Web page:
shall contain contour lines showing the elevation and depression for every twenty feet
in vertical interval of the surface of the country; that the resulting map shall wholly
recognize the cooperation of the State of New York, and that as each manuscript sheet
of the map is completed the state engineer and surveyor shall be furnished by the
United States Geological Survey with photographic copies of the same, and as the
engraving on each sheet is completed the state engineer and surveyor shall be furnished
by said Director with transfers from the copperplates of the same.

Sec. 2. The sum of twenty thousand dollars, or so much thereof as may be necessary,
is hereby appropriated for the purposes specified in this act out of any moneys in the
treasury not otherwise appropriated, to be paid by the treasurer upon the warrant of
the comptroller to the order of the state engineer and surveyor.

Sec. 3. This act shall take effect immediately.

State of New York,

Office of the secretary of state, ss:

I have compared the preceding with the original law on file in this office, and do

hereby certify that the same is a correct transcript therefrom and of the whole of said

original law.

John T. McDonough,

Secretary of State.
In some States an item in the general appropriation bill similar to
the following was considered sufficient:

For cooperation with the United States Geological Survey in the preparation and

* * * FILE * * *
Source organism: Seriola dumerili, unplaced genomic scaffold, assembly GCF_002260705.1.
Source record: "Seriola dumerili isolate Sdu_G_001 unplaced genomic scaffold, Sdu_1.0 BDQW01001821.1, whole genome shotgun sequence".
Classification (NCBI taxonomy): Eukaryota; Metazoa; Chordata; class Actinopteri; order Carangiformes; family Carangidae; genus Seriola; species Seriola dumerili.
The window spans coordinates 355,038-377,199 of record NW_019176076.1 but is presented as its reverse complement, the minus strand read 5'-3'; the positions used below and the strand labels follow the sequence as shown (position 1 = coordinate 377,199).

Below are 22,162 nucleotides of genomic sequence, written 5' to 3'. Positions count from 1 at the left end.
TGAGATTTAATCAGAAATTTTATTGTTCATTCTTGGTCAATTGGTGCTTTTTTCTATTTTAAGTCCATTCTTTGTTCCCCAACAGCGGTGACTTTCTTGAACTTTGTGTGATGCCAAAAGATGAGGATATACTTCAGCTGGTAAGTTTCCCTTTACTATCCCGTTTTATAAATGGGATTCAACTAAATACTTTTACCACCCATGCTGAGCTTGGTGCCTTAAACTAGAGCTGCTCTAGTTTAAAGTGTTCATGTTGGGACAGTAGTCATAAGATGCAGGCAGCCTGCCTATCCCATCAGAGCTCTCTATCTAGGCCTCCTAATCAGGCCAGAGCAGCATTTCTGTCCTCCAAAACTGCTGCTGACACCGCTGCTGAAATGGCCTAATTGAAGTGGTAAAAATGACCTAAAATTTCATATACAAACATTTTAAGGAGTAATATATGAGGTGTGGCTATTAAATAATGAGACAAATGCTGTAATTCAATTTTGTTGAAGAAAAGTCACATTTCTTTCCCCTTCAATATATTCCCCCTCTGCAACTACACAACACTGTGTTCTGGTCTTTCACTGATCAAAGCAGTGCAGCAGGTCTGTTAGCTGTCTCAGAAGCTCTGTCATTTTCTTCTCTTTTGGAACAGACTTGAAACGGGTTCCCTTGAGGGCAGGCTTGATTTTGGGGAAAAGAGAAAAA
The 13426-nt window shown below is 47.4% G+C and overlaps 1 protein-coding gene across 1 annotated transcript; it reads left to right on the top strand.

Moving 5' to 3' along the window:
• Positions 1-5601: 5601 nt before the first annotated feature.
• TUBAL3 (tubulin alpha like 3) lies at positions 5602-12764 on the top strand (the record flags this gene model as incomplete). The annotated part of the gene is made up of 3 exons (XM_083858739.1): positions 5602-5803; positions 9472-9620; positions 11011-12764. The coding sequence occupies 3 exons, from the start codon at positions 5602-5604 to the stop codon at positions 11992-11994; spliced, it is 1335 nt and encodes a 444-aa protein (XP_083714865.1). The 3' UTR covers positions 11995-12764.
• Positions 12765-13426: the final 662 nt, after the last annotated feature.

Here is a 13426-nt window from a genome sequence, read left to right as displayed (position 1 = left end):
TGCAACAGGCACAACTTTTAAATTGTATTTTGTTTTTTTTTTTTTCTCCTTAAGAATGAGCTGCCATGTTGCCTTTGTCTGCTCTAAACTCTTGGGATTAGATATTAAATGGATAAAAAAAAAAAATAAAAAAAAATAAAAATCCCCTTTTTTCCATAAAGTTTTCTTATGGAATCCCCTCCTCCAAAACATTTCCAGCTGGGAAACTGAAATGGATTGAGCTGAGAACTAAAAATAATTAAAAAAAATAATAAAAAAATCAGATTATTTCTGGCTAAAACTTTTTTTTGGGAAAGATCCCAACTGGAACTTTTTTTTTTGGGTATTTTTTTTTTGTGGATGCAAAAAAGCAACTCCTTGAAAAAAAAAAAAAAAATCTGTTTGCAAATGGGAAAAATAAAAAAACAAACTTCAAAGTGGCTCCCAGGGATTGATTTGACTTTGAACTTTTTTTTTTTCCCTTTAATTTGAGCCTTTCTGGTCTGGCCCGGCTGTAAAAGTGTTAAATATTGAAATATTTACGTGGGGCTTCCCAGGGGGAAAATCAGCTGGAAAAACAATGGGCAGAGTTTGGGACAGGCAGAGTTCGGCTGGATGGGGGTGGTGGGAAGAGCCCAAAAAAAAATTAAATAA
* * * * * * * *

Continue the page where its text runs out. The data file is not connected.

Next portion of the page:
completion of a contour topographic survey and map of this State, to be paid upon
vouchers approved by the governor, the governor is hereby authorized to arrange with
the Director or representative of the United States Geological Survey concerning this
survey and map, its scale, method of execution, form, and all details of the work in
behalf of this State, and may accept or reject the work executed by the United States
Geological Survey, the sum of twenty-five thousand dollars.

It is hereby provided that said map shall accurately show the outlines of all town-
ships, counties, and extensive wooded areas in this State as existing on the ground at
the time of the execution of these surveys; the location of all roads, railroads, streams,
canals, lakes, and rivers, and shall show by contour lines the elevation and depression
of the surface of the country: Provided further , That the State shall pay not to exceed
one-half of the cost of survey as completed.

In Connecticut the governor of the State appointed a commission
on the passage of such an act, June 19, 1889. An agreement was

33757—10 2



10 COOPEEATION IN TOPOGRAPHIC AND OTHER WORK.

signed and field work was immediately commenced. The report of
the commission to, the governor, dated January, 1893, four years
later, contains the following statements: